"Even if it is outside the authorized schedule, the AirAsia flight on Sunday must have obtained a permit. [It flew] during a holiday season ... there must have been a flight approval for extra flights. That is part of [airlines'] Christmas and New Year holiday services," the senior pilot said.

Indonesian transportation observer Adrianus Dharmawan agreed, suggesting that even if the Indonesian officials might be more prone to conducting procedural violations, that could not be the case with Singapore.

"I believe the Singaporean authorities were not at fault. A flight to that country will never happen with a flawed permit."

"They are renowned for their strict adherence to regulations," said Adrianus, a former editor-in-chief of aviation magazine Angkasa, according to Indonesian news portal

Djoko said the permit for the route would be frozen until investigations were completed, and that the investigations included how Indonesia AirAsia managed to secure the permit to fly on that Sunday from Surabaya to Singapore.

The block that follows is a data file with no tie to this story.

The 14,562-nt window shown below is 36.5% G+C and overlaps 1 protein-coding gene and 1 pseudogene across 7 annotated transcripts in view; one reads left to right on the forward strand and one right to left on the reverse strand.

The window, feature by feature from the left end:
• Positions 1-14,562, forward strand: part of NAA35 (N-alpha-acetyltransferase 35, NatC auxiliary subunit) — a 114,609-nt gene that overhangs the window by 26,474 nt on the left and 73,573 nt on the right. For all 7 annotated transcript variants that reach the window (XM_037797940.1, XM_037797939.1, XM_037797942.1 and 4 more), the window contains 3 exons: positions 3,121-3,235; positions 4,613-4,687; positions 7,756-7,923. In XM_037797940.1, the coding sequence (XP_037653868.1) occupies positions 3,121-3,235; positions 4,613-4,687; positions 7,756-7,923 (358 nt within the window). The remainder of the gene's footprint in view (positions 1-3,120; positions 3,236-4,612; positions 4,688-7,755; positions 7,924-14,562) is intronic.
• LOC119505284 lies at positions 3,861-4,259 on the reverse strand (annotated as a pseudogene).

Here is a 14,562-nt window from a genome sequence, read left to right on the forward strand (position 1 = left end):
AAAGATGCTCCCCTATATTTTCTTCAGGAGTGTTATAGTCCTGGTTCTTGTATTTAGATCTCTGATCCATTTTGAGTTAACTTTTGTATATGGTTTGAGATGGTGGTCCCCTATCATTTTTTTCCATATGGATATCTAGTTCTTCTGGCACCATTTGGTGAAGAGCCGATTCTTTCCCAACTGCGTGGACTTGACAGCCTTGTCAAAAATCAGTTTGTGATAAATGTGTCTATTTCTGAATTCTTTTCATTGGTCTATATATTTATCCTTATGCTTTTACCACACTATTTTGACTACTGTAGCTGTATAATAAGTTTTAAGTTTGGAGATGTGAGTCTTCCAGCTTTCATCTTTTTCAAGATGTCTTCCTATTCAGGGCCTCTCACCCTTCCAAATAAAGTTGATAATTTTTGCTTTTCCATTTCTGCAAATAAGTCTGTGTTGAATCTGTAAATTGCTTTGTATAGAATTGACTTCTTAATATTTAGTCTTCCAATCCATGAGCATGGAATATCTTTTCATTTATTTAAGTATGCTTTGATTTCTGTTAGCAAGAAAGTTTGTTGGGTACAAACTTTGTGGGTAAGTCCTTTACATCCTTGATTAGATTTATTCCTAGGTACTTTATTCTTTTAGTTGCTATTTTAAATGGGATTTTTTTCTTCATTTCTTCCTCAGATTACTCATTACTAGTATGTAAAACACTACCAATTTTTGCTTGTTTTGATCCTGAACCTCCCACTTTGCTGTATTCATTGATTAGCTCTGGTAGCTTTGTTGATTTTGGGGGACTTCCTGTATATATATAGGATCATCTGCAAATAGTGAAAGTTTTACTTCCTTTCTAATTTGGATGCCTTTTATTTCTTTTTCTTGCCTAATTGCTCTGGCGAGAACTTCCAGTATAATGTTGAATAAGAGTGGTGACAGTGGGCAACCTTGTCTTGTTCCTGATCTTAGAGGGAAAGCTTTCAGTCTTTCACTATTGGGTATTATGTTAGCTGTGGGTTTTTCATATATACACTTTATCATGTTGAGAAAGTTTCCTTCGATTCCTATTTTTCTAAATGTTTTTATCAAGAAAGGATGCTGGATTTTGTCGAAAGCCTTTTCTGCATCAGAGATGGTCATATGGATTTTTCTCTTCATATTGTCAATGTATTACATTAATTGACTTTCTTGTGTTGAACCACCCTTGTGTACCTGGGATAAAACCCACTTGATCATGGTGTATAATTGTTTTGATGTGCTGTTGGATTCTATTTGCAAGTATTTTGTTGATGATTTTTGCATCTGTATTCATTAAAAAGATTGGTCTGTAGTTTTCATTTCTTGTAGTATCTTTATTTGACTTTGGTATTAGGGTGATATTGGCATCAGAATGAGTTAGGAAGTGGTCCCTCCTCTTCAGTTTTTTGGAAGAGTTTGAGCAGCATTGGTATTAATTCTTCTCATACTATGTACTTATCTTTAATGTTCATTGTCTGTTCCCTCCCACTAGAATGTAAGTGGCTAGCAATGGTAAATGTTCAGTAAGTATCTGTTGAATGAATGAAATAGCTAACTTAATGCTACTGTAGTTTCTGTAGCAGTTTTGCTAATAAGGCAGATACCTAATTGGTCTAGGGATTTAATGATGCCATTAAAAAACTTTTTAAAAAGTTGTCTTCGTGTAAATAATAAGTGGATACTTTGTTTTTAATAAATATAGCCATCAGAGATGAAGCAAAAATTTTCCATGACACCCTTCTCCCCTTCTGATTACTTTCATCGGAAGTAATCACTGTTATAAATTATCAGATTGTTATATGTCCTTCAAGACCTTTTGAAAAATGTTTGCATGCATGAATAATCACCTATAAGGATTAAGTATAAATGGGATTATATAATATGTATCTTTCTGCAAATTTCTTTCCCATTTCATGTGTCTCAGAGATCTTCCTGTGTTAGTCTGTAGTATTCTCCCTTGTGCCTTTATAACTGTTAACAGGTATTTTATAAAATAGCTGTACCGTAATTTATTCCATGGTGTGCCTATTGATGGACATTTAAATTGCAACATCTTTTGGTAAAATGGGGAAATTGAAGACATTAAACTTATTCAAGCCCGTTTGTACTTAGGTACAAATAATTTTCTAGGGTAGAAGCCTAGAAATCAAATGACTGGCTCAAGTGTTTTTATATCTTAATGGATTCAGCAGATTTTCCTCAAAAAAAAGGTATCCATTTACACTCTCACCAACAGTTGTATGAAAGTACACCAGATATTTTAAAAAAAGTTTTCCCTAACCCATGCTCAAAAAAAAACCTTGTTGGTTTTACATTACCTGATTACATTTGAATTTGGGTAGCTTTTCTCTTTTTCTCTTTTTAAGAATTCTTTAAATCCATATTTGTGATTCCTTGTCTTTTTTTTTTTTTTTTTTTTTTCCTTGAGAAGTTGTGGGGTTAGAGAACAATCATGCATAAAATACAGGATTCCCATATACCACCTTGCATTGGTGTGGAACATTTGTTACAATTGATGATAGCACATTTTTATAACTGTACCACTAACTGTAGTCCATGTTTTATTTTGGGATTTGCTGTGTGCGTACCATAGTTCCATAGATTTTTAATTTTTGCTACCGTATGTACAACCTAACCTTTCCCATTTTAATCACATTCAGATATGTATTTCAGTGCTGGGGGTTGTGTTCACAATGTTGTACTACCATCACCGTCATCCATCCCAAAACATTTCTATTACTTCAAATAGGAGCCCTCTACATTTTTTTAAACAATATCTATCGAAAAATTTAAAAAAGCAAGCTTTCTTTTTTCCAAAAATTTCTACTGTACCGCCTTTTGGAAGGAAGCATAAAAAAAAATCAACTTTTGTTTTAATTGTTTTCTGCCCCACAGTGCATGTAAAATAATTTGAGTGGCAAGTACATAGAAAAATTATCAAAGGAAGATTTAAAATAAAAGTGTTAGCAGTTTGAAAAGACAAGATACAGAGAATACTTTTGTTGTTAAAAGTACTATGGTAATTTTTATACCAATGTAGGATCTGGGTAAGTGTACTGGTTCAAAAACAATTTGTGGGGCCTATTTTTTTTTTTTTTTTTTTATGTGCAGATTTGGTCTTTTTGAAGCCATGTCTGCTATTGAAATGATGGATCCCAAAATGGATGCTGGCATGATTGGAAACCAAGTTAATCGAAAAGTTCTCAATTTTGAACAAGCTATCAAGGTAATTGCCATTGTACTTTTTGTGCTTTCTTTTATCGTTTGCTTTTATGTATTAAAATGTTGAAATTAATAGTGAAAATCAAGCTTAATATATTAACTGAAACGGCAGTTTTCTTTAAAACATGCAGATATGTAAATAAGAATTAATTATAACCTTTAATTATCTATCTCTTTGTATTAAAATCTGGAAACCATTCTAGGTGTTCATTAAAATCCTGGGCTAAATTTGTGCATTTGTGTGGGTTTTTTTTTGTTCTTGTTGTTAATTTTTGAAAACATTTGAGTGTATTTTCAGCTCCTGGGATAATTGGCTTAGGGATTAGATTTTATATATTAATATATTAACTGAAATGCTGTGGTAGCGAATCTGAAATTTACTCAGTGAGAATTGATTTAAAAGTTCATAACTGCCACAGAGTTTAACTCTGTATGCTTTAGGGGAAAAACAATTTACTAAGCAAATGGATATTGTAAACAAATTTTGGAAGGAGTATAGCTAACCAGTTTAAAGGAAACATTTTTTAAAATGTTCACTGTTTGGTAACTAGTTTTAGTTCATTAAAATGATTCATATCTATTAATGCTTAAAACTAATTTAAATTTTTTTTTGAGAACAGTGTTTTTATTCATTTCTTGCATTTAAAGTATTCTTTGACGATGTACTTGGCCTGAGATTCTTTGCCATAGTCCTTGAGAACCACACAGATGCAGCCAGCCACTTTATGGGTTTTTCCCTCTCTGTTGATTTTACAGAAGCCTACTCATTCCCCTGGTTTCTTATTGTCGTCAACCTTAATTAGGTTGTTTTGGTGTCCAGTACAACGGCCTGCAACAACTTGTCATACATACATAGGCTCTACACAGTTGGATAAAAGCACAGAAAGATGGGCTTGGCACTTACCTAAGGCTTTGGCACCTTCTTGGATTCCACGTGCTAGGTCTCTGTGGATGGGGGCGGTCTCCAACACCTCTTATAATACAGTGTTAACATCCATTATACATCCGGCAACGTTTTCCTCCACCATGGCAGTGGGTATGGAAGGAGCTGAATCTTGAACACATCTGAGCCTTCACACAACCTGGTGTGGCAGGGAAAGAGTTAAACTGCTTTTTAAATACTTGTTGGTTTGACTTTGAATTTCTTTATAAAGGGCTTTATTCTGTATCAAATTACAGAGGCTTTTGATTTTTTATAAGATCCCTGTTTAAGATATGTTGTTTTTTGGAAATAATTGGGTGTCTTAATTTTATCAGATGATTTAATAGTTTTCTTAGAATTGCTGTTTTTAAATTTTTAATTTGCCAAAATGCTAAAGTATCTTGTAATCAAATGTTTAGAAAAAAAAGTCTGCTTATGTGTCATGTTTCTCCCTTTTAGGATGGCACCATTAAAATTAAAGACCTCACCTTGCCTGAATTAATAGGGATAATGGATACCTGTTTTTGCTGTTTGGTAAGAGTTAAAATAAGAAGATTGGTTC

The Civil Aviation Authority of Singapore said it had granted permission for the airline's Sunday flight.

Indonesia AirAsia, meanwhile, has declined to comment until the probe is complete, but said it would "fully cooperate" with the government.

Before take-off, the pilot of Flight 8501 had asked for permission to fly at a higher altitude to avoid the storm, but the request was not approved due to other planes above him on the popular route, according to AirNav, Indonesia's air traffic control.

'Triggering factor'

In his last communication, Capt. Iriyanto, an experienced former Air Force pilot, said he wanted to change course to avoid the menacing storm system. Then all contact was lost, about 40 minutes after the plane had taken off.

The BMKG on Sunday said weather was the "triggering factor" in the crash of the flight with icing likely causing engine damage.